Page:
It has been a while now since I opened a paper dictionary to translate words from a language to another. I still have two paper dictionaries at home: one for English-French translations and one for Italian-French translations. It has been a while since I opened one of these two dictionaries since I have access to the Internet.

I read this article but to me, online dictionaries have the advantage of being updated with new words every now and then and in addition, they are free.

When/Where can these dictionaries still be useful? Does a paper dictionary has an added value compared to the online ones?


7 Answers 7


It takes much more time to find the translation in a paper dictionary than in a digital dictionary. So, your subconscious could "think": "It took so much time to find the meaning of that word - it would be better not to forget the meaning of that word". While you will be searching for the particular word, you will be unconsciously preparing for learning and remembering that word. So, it could be more effective.

Another paper dictionary advantage: it doesn't need electricity. So, if you will be somewhere without electricity, you still will have your dictionary.

Paper dictionaries are useful if rules of particular place ban electronic devices (for example, some Avia companies ban any electronic devices during landing). Another example: electronic devices are banned on ACM International Collegiate Programming Contest (only computers, given by organization committee are allowed), but you can use an electronic dictionary.


The advantage of an online dictionary is pretty clear: fast lookup, more information and media for an entry, always updated, zero weight, sharable, free. In fact, for the purpose of looking up a word solely, I believe that there is no way a physical dictionary is better than its digital counterpart. In fact, all of the reasons of the link you gave cannot buy me a thing, except the number 6:

The sheer density of knowledge held in your hands, in print, is an amazing feeling. The nostalgia of a big, paper book is also comforting and uplifting.

An amazing feeling is definitely not what you care when you looking up the word. When you look up a word, you only care about getting thing done, not caring about getting yourself immersed to the feeling of curiosity. However, being curiosity is important, especially when you don't always use the language you learn. Even if you don't take the dictionaries down, when your eyes see it by chance, your brain will recall your memory related with that language. It can be about the country you have visited or a friend speaks that language, for example. Those memories are not directly help you improve the language, but it will help you to not forget it. You can think about the dictionary as a good ad, an ad not about a brand but about your memory. Or if you want your kids to get enthusiastic in learning the language, you can use the dictionary to "activate their curiosity", either in a passive way (just put it where they can see it frequently), or in an active way (tell them some related thing that you know).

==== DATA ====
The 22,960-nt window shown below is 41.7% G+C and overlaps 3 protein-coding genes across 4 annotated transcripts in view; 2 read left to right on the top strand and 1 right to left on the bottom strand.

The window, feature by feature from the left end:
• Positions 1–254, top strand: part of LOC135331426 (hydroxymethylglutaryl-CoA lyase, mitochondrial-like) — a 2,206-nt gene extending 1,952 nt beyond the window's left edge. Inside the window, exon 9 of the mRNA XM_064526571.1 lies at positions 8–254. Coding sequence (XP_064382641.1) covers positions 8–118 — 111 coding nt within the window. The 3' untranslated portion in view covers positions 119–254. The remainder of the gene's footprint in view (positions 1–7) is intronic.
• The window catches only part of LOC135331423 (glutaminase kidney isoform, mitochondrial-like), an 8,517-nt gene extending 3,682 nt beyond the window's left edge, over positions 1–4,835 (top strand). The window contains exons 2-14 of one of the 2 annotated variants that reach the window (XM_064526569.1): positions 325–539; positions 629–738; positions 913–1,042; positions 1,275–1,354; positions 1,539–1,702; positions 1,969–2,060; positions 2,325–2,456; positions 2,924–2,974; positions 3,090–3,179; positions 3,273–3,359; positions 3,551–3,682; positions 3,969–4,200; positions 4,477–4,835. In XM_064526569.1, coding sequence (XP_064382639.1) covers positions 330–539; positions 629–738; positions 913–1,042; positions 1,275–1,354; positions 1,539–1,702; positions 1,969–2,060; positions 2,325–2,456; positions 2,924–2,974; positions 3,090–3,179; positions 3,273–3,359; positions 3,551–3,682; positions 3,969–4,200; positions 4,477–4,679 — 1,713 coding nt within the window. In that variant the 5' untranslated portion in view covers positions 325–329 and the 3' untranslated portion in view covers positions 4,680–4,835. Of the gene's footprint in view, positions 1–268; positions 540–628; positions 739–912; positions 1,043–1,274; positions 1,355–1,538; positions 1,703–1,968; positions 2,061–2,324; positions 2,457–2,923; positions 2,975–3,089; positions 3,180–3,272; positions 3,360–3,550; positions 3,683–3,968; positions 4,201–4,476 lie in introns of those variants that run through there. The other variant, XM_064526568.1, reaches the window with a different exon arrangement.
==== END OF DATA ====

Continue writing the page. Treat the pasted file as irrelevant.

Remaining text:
Moreover, a definition in the digital dictionary is barely information lying in the screen, which is only perceived by your eyes. The paper dictionary can carry more characteristics that can be felt by other sensory senses: the weight, the texture, the smell of papers, the turning of the book, etc. You have to use other channels of perceiving besides your eyes and fingers to perceive it. This again cannot help you understand the definition easier, but it can help you strengthen your memory once you know the definition. However, I would argue that the best way to remember a word is using it constantly, and the amount of information contained in an entry and in other sources that contain the word is probably more than what your senses can perceive when using the paper book. Nevertheless, those information cannot make the nostalgia feeling.

The advantage of physical dictionaries is in these situations. Not just dictionary but any digital tool is very convenient and powerful when you need to get thing done, but it also means that it will be invisible when you don't need it. By contrast, a physical one is not that strong, but can help you to get motivated to do that thing, because we haven't evolved yet to get used to the digital tools. And getting motivated is a very important step to getting thing done.

  • The best paper dictionaries are created by teams of linguists (people with a degree in linguistics) based on a text corpus. You can usually find out who created the dictionary. With online dictionaries and dictionary apps, it is often much less clear who created the entries, what the competence of the dictionary compilers is and what sources they used to choose their entries and definitions. So the first advantages are credibility and reliability. This argument does not apply to online dictionaries that were originally based on printed dictionaries and are updated according to the same principles as the paper dictionary. Examples include the online English dictionaries by Collins, Oxford and Cambridge, the online German dictionary by Duden, the online Dutch dictionary by Van Dale, etc.
  • Good paper dictionaries often provide types of information that are not provided by many online dictionaries (when not based on printed dictionaries, see above), e.g. usage examples and grammatical information. Online dictionaries are often basically word lists with translations. (So I disagree with Armfoot on this point.)
  • All learner's dictionaries that I am aware of are printed dictionaries (or printed dictionaries converted to an online dictionary).
  • Obviously, a printed dictionary does not require a computer or a smartphone or an Internet connection.